TT: Can you tell us how the exhibition, We are Bess, came about?
NW: The National Trust has a whole year devoted to Women in Power celebrating the centenary of the extension of the vote to women in 1918. For Hardwick, we wanted to look back further and Bess seemed very relevant to the topic. She was such an extraordinary woman, we wanted to highlight her achievements. Also, there is so much still to find out about her. Her letters have finally been transcribed and are online, and there is so much detail in them.
TT: What are you hoping to achieve in the exhibition?
NW: We wanted to look at how the present can illuminate the past, and to use modern women’s experiences in a new way to do that. The exhibition is different from anything we have done before.
TT: What was the greatest challenge in mounting the exhibition?
NW: We really did not know what the women we invited to take part would make of it – in fact, they loved it. The next challenge will be seeing what the visitors make of it. We hope they will understand what we are trying to do.
TT: In the background information, you mention that Bess built four houses – can you tell us a bit about her building activities?
NW: The first property she built was at Chatsworth, which was intended to be the main family home, for her son and heir, Henry Cavendish. [TT: he was married to Grace Talbot, daughter of Bess’ fourth husband, the Earl of Shrewsbury. Henry and Grace had no children, and the property passed to Bess’ second son, William] It wasn’t until her marriage to Shrewsbury broke down that she came back to Hardwick. She began by extending the Old Hall where she was born, and which had had work done by her brother.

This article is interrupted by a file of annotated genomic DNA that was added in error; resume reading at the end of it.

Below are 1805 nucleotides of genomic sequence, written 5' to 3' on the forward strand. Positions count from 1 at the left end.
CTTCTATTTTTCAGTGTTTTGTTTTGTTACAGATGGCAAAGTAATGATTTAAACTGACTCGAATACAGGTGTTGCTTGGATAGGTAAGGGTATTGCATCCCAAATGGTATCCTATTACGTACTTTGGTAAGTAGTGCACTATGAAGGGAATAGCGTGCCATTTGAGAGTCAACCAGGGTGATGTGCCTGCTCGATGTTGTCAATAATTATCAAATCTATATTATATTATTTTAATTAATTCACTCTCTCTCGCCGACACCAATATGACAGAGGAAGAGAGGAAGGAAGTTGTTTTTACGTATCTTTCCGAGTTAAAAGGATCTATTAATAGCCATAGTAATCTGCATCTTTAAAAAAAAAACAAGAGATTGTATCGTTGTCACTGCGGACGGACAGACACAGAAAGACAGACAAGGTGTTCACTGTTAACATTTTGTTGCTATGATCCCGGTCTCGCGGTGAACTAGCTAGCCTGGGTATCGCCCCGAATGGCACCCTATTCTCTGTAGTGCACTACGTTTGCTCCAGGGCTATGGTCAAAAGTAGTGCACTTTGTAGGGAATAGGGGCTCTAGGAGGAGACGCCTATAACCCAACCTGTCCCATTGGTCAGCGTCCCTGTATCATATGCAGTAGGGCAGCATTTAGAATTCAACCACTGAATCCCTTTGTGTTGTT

TT: How come she built another house right next to the Old Hall? Why not either continue to extend that, or pull it down?
NW: The two houses were always intended to work together. You have to remember that she had a very large household – her second son spent most of his time here (although she built a house for him at Oldcotes) and, of course, her granddaughter, Lady Arbella Stuart, who, as a possible heir to the throne, needed a large household. This could have been the girlhood home of a Queen of England. Looking round the High Great Chamber that we are in, you can see the royal coat-of-arms – yes, that could have been an indication of Bess’ loyalty to Elizabeth I, but Elizabeth was never going to visit. It was to remind visitors of the status of Arbella.
So, the old and the new houses worked in tandem. Also, the Old Hall was asymmetrical and old-fashioned. The New Hall was built to the most modern design. We can tell that Bess had a lot of input into the design. She had an eye for detail. Then, after Bess’ death, the house was neglected for Chatsworth. From having been at the forefront of fashion, it fell into disuse. The next person to take a real interest in it was the 6th Duke of Devonshire [TT: Bess’ 7 x great-grandson 1790 – 1858]. He undertook considerable work here, and also died here.
TT: The video mentions that Bess was derided for being ‘ambitious and greedy’, implying that that view is unfair, but maybe she was? Surely you couldn’t achieve what she did without being driven?
NW: I think her behaviour was no different from that of a man in her position. The level of ostentation and grand display, and the ambition for her family would have been considered admirable in a man. But the point is more that Bess was also other things. You can see from her accounts and letters that she took care of her workers – she paid for medical treatment, and treated them very well. She also looked after her family – gave many of them jobs and definitely fulfilled a matriarchal role. Yet history has concentrated on the negative.
TT: If you could ask Bess one thing, what would it be?
NW: Oh! That’s an interesting one. I think I’d like to know where she got her energy! She began building Hardwick in her sixties – moving in on her seventieth birthday. She never slowed down!